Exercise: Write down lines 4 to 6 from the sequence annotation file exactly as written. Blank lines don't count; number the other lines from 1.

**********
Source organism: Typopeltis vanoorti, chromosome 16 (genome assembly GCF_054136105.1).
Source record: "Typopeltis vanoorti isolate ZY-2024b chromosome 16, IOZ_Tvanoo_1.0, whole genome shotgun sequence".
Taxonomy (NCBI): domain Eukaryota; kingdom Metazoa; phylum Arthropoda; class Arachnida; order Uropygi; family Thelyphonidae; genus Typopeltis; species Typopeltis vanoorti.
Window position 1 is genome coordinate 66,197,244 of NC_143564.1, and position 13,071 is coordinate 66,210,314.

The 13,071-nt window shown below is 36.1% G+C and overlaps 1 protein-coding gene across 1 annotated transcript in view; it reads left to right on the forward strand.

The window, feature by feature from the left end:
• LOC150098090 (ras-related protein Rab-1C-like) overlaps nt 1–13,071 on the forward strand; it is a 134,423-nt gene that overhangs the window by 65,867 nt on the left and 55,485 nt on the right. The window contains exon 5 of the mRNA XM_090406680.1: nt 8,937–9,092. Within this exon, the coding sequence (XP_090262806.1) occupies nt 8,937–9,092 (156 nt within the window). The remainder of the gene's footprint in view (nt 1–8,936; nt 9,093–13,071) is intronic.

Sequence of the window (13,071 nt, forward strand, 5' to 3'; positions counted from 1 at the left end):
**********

Window position 1 is genome coordinate 66,197,244 of NC_143564.1, and position 13,071 is coordinate 66,210,314.

The 13,071-nt window shown below is 36.1% G+C and overlaps 1 protein-coding gene across 1 annotated transcript in view; it reads left to right on the forward strand.

The window, feature by feature from the left end: